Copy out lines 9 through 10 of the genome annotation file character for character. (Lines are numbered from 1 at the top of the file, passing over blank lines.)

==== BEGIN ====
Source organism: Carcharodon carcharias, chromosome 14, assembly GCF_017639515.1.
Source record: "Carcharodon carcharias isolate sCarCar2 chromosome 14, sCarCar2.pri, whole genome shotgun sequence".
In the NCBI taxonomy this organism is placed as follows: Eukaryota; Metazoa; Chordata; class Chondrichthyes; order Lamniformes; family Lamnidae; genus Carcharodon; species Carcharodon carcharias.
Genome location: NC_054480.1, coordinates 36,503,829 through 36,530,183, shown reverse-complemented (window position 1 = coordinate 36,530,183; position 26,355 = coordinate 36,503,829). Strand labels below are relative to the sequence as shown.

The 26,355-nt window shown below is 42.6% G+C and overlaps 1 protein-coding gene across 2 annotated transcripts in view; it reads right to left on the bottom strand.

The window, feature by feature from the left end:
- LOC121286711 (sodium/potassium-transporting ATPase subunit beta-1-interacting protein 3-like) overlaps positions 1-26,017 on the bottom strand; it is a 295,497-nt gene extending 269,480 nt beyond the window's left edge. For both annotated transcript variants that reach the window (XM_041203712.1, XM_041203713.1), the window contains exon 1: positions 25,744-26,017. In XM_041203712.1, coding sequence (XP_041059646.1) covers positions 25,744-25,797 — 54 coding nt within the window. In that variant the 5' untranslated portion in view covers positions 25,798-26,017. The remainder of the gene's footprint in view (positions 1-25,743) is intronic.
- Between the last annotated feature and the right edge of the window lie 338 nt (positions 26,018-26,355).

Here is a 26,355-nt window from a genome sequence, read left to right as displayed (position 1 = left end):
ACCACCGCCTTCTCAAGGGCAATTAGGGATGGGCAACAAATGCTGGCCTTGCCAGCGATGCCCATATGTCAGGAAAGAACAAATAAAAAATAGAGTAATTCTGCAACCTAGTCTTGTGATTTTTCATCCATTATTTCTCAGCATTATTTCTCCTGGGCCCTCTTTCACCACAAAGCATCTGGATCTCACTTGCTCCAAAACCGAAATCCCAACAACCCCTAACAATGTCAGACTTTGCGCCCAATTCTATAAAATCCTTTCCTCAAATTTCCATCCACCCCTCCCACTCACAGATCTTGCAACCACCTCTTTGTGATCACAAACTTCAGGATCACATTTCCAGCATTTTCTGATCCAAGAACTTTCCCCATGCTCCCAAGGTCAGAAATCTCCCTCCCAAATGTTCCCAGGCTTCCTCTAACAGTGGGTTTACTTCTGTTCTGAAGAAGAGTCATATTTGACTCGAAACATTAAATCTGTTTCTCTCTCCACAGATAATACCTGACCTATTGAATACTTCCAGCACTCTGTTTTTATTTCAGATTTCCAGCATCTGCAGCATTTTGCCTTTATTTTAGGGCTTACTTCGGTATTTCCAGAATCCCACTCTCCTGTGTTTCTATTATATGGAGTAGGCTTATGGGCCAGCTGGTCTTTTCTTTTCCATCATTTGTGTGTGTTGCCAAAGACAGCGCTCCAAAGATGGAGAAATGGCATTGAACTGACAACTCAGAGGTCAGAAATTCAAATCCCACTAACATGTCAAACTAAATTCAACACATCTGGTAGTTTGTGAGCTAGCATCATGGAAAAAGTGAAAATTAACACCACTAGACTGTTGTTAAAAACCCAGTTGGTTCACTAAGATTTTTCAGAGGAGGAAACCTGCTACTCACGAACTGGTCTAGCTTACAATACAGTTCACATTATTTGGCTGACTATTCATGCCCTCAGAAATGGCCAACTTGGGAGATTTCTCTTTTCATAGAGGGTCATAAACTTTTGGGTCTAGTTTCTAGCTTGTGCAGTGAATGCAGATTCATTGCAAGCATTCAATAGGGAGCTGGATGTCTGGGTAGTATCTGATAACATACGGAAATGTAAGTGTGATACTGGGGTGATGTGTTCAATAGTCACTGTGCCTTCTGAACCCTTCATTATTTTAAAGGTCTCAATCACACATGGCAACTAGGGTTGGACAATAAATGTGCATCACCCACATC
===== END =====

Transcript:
Here is a 26,355-nt window from a genome sequence, read left to right as displayed (position 1 = left end):
ACCACCGCCTTCTCAAGGGCAATTAGGGATGGGCAACAAATGCTGGCCTTGCCAGCGATGCCCATATGTCAGGAAAGAACAAATAAAAAATAGAGTAATTCTGCAACCTAGTCTTGTGATTTTTCATCCATTATTTCTCAGCATTATTTCTCCTGGGCCCTCTTTCACCACAAAGCATCTGGATCTCACTTGCTCCAAAACCGAAATCCCAACAACCCCTAACAATGTCAGACTTTGCGCCCAATTCTATAAAATCCTTTCCTCAAATTTCCATCCACCCCTCCCACTCACAGATCTTGCAACCACCTCTTTGTGATCACAAACTTCAGGATCACATTTCCAGCATTTTCTGATCCAAGAACTTTCCCCATGCTCCCAAGGTCAGAAATCTCCCTCCCAAATGTTCCCAGGCTTCCTCTAACAGTGGGTTTACTTCTGTTCTGAAGAAGAGTCATATTTGACTCGAAACATTAAATCTGTTTCTCTCTCCACAGATAATACCTGACCTATTGAATACTTCCAGCACTCTGTTTTTATTTCAGATTTCCAGCATCTGCAGCATTTTGCCTTTATTTTAGGGCTTACTTCGGTATTTCCAGAATCCCACTCTCCTGTGTTTCTATTATATGGAGTAGGCTTATGGGCCAGCTGGTCTTTTCTTTTCCATCATTTGTGTGTGTTGCCAAAGACAGCGCTCCAAAGATGGAGAAATGGCATTGAACTGACAACTCAGAGGTCAGAAATTCAAATCCCACTAACATGTCAAACTAAATTCAACACATCTGGTAGTTTGTGAGCTAGCATCATGGAAAAAGTGAAAATTAACACCACTAGACTGTTGTTAAAAACCCAGTTGGTTCACTAAGATTTTTCAGAGGAGGAAACCTGCTACTCACGAACTGGTCTAGCTTACAATACAGTTCACATTATTTGGCTGACTATTCATGCCCTCAGAAATGGCCAACTTGGGAGATTTCTCTTTTCATAGAGGGTCATAAACTTTTGGGTCTAGTTTCTAGCTTGTGCAGTGAATGCAGATTCATTGCAAGCATTCAATAGGGAGCTGGATGTCTGGGTAGTATCTGATAACATACGGAAATGTAAGTGTGATACTGGGGTGATGTGTTCAATAGTCACTGTGCCTTCTGAACCCTTCATTATTTTAAAGGTCTCAATCACACATGGCAACTAGGGTTGGACAATAAATGTGCATCACCCACATC